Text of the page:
Severe calcification limits stent expansion, and stent under-expansion is associated with adverse events.7 There is general agreement that the greater the arc and length of IVUS-associated lesion calcium the greater the likelihood of under-expansion, there are no published or agreed-upon criteria for recommending lesion modification prior to stent implantation. And IVUS cannot measure calcium thickness, which may be an important limit to stent expansion. On the other hand, and most of the time, iterative IVUS imaging in conjunction with repeated high-pressure adjunctive balloon inflations can be used to correct post-procedure stent under-expansion even in the setting of significant calcification. Nevertheless, it is easier to prevent stent under-expansion than it is to struggle to correct it.

IVUS studies have shown that localized calcium deposits or the transition from calcified to non-calcified plaque (or to normal vessel wall) are foci for PCI-associated dissections. More extensive dissections occur in segments of arteries that are heavily calcified, and stent implantation into calcified lesions is more often associated with stent fracture.

How Do I Optimize Acute Stent Results With IVUS?

During PCI, IVUS can be used to select stent size, identify optimal proximal and distal stent edge landing zones and select stent length using motorized transducer pullback to measure the distance between the proximal and distal landing zones, and determine whether to cover the aorto-ostial junction when stenting an LMCA or proximal right coronary artery lesion. The ability of IVUS to visualize true vessel size permits upsizing a stent to maximize final stent dimensions (Figure 1) with no apparent downside; true vessel size is larger than lumen dimensions because of accumulated plaque and positive remodeling. Optimal landing zones are the largest lumens with the smallest plaque burden in the same coronary artery segment, ideally a plaque burden <50%. Similarly, the aorto-ostial junction should be covered if the plaque burden is >50%. Conversely, an aggressive stent-sizing strategy should be avoided in lesions with IVUS-detected negative remodeling because of the risk of perforation.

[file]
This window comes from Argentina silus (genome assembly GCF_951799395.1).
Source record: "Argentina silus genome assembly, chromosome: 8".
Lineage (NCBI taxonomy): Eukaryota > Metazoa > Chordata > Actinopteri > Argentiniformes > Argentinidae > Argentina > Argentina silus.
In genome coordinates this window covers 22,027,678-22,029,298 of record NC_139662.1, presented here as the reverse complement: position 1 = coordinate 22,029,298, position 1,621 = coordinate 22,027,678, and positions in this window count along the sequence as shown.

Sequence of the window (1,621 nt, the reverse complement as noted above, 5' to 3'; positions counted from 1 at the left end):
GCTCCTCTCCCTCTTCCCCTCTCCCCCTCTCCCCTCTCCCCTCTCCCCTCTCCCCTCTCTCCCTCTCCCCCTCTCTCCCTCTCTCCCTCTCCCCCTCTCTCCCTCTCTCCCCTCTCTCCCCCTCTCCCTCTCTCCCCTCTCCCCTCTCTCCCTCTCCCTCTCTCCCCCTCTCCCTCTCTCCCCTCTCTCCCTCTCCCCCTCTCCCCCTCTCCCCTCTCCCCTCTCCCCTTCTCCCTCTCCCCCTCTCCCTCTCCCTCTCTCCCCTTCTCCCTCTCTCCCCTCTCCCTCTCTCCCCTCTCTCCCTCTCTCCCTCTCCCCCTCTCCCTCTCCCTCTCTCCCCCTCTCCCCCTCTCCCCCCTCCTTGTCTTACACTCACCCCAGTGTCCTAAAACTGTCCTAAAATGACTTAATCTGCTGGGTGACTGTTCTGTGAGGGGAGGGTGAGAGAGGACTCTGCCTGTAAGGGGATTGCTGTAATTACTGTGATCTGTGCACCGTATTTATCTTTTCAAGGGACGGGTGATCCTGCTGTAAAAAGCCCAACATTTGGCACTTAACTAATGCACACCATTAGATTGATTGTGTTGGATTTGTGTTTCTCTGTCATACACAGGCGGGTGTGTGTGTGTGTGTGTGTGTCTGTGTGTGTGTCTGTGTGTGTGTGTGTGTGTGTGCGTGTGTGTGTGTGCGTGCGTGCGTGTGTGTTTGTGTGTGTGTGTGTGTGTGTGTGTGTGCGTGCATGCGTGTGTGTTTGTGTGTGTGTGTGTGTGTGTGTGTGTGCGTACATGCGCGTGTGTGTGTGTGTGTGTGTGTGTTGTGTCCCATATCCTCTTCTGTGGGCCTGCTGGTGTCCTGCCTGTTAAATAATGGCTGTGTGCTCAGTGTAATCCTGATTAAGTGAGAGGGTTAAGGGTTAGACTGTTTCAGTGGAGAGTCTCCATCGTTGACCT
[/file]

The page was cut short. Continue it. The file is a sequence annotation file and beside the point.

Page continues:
Figure 1

Figure 1
IVUS can assess true vessel (external elastic membrane) size to facilitate (and maximize) stent-size selection based on the largest reference lumen, midwall (halfway between the lumen and the external elastic membrane), or media-to-media dimensions. Stent length is based on identification of proximal and distal landing zones as the largest lumen with the least plaque within the same coronary artery segment avoiding areas of calcification, attenuation, and large plaque burden and measuring the distance between proximal and distal landing zones when IVUS is performed using motorized transducer pullback.